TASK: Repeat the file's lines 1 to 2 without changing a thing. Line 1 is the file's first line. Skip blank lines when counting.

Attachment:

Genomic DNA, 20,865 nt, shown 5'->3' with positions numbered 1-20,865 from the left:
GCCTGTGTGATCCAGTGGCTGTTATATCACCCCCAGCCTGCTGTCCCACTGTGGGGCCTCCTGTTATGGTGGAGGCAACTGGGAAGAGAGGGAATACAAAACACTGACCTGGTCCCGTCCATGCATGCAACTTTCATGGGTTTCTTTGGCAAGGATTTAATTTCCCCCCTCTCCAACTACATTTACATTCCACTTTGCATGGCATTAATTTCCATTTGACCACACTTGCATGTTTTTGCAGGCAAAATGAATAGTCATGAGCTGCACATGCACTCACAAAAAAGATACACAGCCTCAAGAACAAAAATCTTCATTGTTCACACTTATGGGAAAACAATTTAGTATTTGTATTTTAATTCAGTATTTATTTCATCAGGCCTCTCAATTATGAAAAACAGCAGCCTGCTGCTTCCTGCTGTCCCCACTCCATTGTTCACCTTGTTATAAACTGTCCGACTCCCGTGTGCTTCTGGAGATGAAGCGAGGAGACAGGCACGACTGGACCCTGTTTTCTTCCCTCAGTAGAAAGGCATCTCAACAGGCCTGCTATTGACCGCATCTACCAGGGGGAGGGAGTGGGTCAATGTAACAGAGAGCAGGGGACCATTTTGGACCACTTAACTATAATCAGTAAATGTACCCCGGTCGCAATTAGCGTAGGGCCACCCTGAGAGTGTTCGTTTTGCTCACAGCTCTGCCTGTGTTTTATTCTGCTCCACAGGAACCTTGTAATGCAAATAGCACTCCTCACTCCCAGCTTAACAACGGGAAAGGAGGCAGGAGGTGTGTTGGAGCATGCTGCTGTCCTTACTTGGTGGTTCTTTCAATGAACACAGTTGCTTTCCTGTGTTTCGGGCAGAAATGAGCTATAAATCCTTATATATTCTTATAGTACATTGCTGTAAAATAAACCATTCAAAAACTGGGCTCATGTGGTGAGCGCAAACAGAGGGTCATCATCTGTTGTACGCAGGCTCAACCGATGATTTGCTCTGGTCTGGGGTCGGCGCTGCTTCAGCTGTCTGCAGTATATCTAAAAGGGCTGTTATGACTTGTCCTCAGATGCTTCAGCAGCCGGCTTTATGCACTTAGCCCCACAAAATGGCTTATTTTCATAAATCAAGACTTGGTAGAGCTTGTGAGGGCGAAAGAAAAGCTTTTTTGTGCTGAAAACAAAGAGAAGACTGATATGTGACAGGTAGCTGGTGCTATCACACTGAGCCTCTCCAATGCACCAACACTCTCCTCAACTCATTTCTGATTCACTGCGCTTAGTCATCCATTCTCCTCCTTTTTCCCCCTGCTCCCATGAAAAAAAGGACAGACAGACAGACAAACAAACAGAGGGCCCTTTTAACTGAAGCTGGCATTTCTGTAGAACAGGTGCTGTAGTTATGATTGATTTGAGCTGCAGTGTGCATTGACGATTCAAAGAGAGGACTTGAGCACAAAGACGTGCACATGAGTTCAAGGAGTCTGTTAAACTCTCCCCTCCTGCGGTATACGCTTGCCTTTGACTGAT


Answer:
Genomic DNA, 20,865 nt, shown 5'->3' with positions numbered 1-20,865 from the left:
GCCTGTGTGATCCAGTGGCTGTTATATCACCCCCAGCCTGCTGTCCCACTGTGGGGCCTCCTGTTATGGTGGAGGCAACTGGGAAGAGAGGGAATACAAAACACTGACCTGGTCCCGTCCATGCATGCAACTTTCATGGGTTTCTTTGGCAAGGATTTAATTTCCCCCCTCTCCAACTACATTTACATTCCACTTTGCATGGCATTAATTTCCATTTGACCACACTTGCATGTTTTTGCAGGCAAAATGAATAGTCATGAGCTGCACATGCACTCACAAAAAAGATACACAGCCTCAAGAACAAAAATCTTCATTGTTCACACTTATGGGAAAACAATTTAGTATTTGTATTTTAATTCAGTATTTATTTCATCAGGCCTCTCAATTATGAAAAACAGCAGCCTGCTGCTTCCTGCTGTCCCCACTCCATTGTTCACCTTGTTATAAACTGTCCGACTCCCGTGTGCTTCTGGAGATGAAGCGAGGAGACAGGCACGACTGGACCCTGTTTTCTTCCCTCAGTAGAAAGGCATCTCAACAGGCCTGCTATTGACCGCATCTACCAGGGGGAGGGAGTGGGTCAATGTAACAGAGAGCAGGGGACCATTTTGGACCACTTAACTATAATCAGTAAATGTACCCCGGTCGCAATTAGCGTAGGGCCACCCTGAGAGTGTTCGTTTTGCTCACAGCTCTGCCTGTGTTTTATTCTGCTCCACAGGAACCTTGTAATGCAAATAGCACTCCTCACTCCCAGCTTAACAACGGGAAAGGAGGCAGGAGGTGTGTTGGAGCATGCTGCTGTCCTTACTTGGTGGTTCTTTCAATGAACACAGTTGCTTTCCTGTGTTTCGGGCAGAAATGAGCTATAAATCCTTATATATTCTTATAGTACATTGCTGTAAAATAAACCATTCAAAAACTGGGCTCATGTGGTGAGCGCAAACAGAGGGTCATCATCTGTTGTACGCAGGCTCAACCGATGATTTGCTCTGGTCTGGGGTCGGCGCTGCTTCAGCTGTCTGCAGTATATCTAAAAGGGCTGTTATGACTTGTCCTCAGATGCTTCAGCAGCCGGCTTTATGCACTTAGCCCCACAAAATGGCTTATTTTCATAAATCAAGACTTGGTAGAGCTTGTGAGGGCGAAAGAAAAGCTTTTTTGTGCTGAAAACAAAGAGAAGACTGATATGTGACAGGTAGCTGGTGCTATCACACTGAGCCTCTCCAATGCACCAACACTCTCCTCAACTCATTTCTGATTCACTGCGCTTAGTCATCCATTCTCCTCCTTTTTCCCCCTGCTCCCATGAAAAAAAGGACAGACAGACAGACAAACAAACAGAGGGCCCTTTTAACTGAAGCTGGCATTTCTGTAGAACAGGTGCTGTAGTTATGATTGATTTGAGCTGCAGTGTGCATTGACGATTCAAAGAGAGGACTTGAGCACAAAGACGTGCACATGAGTTCAAGGAGTCTGTTAAACTCTCCCCTCCTGCGGTATACGCTTGCCTTTGACTGAT